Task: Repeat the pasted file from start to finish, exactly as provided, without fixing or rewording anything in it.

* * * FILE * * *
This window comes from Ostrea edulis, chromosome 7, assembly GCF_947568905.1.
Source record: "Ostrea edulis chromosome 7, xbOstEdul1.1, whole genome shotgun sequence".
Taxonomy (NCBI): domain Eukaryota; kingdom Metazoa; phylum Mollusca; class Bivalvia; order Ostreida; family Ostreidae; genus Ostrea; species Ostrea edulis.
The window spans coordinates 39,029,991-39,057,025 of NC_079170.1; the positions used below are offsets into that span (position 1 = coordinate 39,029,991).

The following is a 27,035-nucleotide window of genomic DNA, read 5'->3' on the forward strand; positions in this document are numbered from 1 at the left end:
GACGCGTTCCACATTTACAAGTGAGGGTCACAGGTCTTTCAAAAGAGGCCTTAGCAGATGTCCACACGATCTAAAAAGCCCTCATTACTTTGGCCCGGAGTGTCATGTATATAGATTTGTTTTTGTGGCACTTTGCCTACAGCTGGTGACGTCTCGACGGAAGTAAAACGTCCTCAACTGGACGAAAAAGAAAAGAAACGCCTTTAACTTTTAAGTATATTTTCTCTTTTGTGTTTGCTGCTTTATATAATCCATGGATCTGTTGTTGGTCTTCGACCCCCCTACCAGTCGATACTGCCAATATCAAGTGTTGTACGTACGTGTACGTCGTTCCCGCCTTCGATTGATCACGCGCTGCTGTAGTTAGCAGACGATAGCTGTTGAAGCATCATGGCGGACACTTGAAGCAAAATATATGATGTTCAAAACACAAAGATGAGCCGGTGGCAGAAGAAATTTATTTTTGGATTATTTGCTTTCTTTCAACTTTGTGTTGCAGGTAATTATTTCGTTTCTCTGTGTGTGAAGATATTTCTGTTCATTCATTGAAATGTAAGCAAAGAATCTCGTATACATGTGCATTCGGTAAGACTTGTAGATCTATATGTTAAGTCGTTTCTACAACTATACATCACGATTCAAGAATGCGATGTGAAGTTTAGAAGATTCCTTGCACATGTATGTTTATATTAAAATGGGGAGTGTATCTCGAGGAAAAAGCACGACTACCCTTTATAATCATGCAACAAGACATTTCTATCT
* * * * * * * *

This window comes from Ostrea edulis, chromosome 7, assembly GCF_947568905.1.
Source record: "Ostrea edulis chromosome 7, xbOstEdul1.1, whole genome shotgun sequence".
Taxonomy (NCBI): domain Eukaryota; kingdom Metazoa; phylum Mollusca; class Bivalvia; order Ostreida; family Ostreidae; genus Ostrea; species Ostrea edulis.
The window spans coordinates 39,029,991-39,057,025 of NC_079170.1; the positions used below are offsets into that span (position 1 = coordinate 39,029,991).

The following is a 27,035-nucleotide window of genomic DNA, read 5'->3' on the forward strand; positions in this document are numbered from 1 at the left end:
GACGCGTTCCACATTTACAAGTGAGGGTCACAGGTCTTTCAAAAGAGGCCTTAGCAGATGTCCACACGATCTAAAAAGCCCTCATTACTTTGGCCCGGAGTGTCATGTATATAGATTTGTTTTTGTGGCACTTTGCCTACAGCTGGTGACGTCTCGACGGAAGTAAAACGTCCTCAACTGGACGAAAAAGAAAAGAAACGCCTTTAACTTTTAAGTATATTTTCTCTTTTGTGTTTGCTGCTTTATATAATCCATGGATCTGTTGTTGGTCTTCGACCCCCCTACCAGTCGATACTGCCAATATCAAGTGTTGTACGTACGTGTACGTCGTTCCCGCCTTCGATTGATCACGCGCTGCTGTAGTTAGCAGACGATAGCTGTTGAAGCATCATGGCGGACACTTGAAGCAAAATATATGATGTTCAAAACACAAAGATGAGCCGGTGGCAGAAGAAATTTATTTTTGGATTATTTGCTTTCTTTCAACTTTGTGTTGCAGGTAATTATTTCGTTTCTCTGTGTGTGAAGATATTTCTGTTCATTCATTGAAATGTAAGCAAAGAATCTCGTATACATGTGCATTCGGTAAGACTTGTAGATCTATATGTTAAGTCGTTTCTACAACTATACATCACGATTCAAGAATGCGATGTGAAGTTTAGAAGATTCCTTGCACATGTATGTTTATATTAAAATGGGGAGTGTATCTCGAGGAAAAAGCACGACTACCCTTTATAATCATGCAACAAGACATTTCTATCT